We see this in any location that can be deemed a tourist attraction: in London the ‘traditional’ red telephone boxes are retained – often far beyond the use of the original function – because that is what our fantasy/reality tourist expects to find in ‘real’ London, while the less iconic, more utilitarian KX100 Kiosk does not play a role in the common phantasmic vision of London, despite that being the one that should exist in an accurate portrayal of the ‘real’ London.

For a more sinister version of this at play we can look to Brazil, which is set to become the centre of the fantasy-tourist universe for the next half decade, with the two biggest sporting events on the planet taking place in the country in 2014 and 2016. The football World Cup and the Olympics in Rio de Janeiro has seen the Brazilian government try their utmost to ensure that their country remains fertile – and lucrative – ground for tourists, thus preserving the idealised fantasy of Brazilian life while the reality of the country plunges into chaos amidst deepening economic inequality and deprivation. For the tourist: sand, samba and sport; for the average Brazilian: increasingly abject poverty.

Then, of course, you have Las Vegas: the endgame of tourism, hyperreality incarnate. Vegas, perhaps even more so than Disneyland, fills us with the sensation of idealised fantasy at its purest, for there is no real there to begin with, only the imagined. One does not go to there to encounter a real location, but to experience fantasy itself.

The experience of these three examples reveals the purpose of the touristic instinct: while the fantastic vision will not have been realised, the presumed ‘real’ that one encounters serves to conceal the banality (London), the destructive effects of late capitalism (Brazil), or indeed the impossibility of a fully-realised reality (Las Vegas).

The tourist, therefore, wants to fail in their quest to find their fantasy realised, for it confirms the ‘realness’ (albeit, crucially, a false one) of the place they are visiting (i.e. ‘visiting this place wasn’t what I was expecting, but it’s not so bad after all’). The initial disappointment of a destination not living up to the presupposed fantasy obfuscates the tourists perception and leads to the assumption that there is no fantasy, no ‘hyperreality’ in what they deem to be everyday, non-tourist life. The failure of fantasy therefore creates a false assumption of the real. As Baudrillard continues:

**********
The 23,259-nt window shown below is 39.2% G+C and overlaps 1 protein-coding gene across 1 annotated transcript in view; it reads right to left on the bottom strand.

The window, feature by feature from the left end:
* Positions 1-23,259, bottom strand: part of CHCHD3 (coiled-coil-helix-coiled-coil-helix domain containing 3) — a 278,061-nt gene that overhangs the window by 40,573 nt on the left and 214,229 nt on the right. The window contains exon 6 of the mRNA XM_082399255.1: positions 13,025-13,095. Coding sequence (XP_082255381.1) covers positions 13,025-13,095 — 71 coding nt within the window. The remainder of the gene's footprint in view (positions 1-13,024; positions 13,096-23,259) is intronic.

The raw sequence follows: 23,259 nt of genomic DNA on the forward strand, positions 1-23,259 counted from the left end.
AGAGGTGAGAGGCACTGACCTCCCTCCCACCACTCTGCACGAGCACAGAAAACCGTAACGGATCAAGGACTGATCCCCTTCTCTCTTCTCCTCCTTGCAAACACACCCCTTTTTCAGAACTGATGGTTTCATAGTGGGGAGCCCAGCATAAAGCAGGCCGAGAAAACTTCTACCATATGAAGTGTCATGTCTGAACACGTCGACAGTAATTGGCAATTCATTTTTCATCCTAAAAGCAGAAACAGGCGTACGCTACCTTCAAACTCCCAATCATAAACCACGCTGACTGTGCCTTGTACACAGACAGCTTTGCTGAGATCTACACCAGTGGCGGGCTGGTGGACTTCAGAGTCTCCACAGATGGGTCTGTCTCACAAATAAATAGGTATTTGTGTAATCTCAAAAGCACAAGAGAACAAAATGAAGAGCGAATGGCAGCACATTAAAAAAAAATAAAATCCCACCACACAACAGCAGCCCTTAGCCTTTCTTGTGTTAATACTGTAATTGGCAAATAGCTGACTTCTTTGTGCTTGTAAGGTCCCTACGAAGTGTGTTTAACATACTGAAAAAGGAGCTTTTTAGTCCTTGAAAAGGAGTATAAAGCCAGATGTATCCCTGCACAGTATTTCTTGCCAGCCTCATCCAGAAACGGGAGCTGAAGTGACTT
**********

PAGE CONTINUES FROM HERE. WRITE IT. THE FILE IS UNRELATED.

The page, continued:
‘Disneyland is there to conceal the fact that it is the “real” country, all of the “real America”, which is Disneyland…Disneyland is presented as imaginary in order to make us believe that the rest is real, when in fact all of Los Angeles and the America surrounding it are no longer real, but of the order of the hyperreal and of simulation. It is no longer a question of false representation of reality (ideology), but of concealing the fact that the real is no longer real, and thus of saving the reality principle.’[3]

Tourism therefore is the state in which we most willingly submit ourselves to The Spectacle, to the acknowledgement of hyperreality. However, in doing so the tourist also willingly lets the destruction of the fantasy in turn create an inescapable false reality – a comforting affirmation that the ‘reality’ of their life is closer to the original fantasy than the real-in-actuality.

[1] Plato, The Republic, ed. by Andrea Tschemplik, trans. John Llewelyn Davies in Aesthetics: A Comprehensive Anthology, ed. by Steven M. Cahn and Aaron Maskin (Oxford: Blackwell Publishing, 2008), pp.24-33, p.26 [2] Jean Baudrillard, Simulations, trans. by Paul Foss, Paul Patton and Philip Beitchman (Cambridge, MA: MIT Press, 1983), p.23 [3] Ibid., p.25